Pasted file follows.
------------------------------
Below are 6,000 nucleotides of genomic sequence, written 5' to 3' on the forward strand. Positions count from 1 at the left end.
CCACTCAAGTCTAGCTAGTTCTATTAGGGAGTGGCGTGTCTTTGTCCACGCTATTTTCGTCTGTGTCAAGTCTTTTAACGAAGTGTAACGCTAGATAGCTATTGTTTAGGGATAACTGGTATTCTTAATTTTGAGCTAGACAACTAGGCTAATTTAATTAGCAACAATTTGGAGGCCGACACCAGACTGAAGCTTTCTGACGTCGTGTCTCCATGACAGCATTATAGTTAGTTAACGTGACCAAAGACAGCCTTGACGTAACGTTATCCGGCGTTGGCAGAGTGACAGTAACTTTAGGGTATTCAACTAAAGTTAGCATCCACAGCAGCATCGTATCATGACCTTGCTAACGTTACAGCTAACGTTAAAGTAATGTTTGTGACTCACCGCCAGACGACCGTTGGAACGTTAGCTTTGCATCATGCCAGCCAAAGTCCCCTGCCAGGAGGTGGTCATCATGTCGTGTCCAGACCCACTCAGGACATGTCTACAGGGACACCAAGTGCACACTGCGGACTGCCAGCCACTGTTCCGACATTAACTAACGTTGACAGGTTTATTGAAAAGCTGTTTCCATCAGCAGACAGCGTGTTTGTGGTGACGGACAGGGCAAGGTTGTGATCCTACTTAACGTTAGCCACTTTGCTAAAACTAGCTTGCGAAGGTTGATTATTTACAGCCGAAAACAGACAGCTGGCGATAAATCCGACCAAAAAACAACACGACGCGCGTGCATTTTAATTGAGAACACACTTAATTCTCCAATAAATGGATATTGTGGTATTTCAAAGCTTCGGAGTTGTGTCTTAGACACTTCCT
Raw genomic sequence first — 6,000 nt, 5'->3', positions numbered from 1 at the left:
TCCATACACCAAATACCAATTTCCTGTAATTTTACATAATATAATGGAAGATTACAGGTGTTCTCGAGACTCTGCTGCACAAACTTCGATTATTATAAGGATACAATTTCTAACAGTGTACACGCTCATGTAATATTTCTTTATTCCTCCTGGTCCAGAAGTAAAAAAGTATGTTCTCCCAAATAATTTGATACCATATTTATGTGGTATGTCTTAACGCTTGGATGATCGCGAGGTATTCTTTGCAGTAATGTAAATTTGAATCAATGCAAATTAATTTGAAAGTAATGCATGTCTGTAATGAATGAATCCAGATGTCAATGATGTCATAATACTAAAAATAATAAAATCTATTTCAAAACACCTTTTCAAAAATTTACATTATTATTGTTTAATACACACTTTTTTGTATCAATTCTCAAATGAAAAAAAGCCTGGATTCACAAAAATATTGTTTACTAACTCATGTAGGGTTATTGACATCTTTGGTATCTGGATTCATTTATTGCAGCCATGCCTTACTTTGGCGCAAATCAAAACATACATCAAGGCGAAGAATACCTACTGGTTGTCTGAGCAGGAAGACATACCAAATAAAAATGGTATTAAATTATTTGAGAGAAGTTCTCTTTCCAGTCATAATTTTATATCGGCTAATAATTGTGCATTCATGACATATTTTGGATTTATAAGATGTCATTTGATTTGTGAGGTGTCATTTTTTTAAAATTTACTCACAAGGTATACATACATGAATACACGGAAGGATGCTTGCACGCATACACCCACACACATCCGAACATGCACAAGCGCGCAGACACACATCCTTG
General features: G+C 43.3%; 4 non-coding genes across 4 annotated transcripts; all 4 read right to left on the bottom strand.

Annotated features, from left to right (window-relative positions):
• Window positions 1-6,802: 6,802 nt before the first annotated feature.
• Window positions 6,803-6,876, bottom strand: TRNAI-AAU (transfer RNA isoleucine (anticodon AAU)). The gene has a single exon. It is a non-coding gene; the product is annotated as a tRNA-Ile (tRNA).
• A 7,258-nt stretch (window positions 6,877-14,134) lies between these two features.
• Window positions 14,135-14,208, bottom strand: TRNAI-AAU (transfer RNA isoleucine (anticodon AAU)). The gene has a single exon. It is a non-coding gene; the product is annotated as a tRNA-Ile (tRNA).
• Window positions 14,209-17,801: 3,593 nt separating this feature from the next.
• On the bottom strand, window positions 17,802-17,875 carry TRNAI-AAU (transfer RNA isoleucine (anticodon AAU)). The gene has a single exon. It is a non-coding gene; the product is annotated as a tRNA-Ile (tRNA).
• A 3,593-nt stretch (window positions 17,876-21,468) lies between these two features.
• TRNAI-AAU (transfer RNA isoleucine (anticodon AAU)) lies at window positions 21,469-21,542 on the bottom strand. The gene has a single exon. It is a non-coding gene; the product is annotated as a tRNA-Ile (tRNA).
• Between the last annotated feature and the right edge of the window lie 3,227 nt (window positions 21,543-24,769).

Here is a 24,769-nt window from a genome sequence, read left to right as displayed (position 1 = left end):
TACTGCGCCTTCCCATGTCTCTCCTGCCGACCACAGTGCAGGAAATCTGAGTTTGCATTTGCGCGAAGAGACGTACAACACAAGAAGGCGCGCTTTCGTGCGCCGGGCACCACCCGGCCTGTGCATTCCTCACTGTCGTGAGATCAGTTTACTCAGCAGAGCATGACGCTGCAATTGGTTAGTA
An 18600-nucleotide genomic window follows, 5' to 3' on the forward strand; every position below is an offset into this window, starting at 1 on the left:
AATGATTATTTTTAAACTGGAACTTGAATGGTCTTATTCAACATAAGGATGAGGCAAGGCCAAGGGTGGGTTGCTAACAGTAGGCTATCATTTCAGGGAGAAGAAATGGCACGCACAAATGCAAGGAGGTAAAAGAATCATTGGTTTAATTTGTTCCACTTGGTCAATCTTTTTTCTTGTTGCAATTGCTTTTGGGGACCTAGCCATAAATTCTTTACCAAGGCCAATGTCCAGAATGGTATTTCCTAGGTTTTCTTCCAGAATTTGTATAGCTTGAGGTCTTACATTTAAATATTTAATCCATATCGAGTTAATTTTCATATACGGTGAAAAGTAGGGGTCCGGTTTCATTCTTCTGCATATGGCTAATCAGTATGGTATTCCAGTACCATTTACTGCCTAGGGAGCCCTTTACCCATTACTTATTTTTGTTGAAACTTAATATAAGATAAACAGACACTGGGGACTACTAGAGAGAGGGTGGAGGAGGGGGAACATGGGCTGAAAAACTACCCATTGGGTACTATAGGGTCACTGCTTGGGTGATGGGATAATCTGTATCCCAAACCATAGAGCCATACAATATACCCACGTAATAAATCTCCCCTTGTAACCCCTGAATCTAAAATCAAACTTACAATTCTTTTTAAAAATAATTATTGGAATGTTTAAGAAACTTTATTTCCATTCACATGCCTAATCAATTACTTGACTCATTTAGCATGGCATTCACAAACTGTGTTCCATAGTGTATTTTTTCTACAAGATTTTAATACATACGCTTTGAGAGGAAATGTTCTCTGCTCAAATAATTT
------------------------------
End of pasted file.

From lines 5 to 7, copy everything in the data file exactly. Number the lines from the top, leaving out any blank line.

General features: G+C 43.3%; 4 non-coding genes across 4 annotated transcripts; all 4 read right to left on the bottom strand.

Annotated features, from left to right (window-relative positions):
• Window positions 1-6,802: 6,802 nt before the first annotated feature.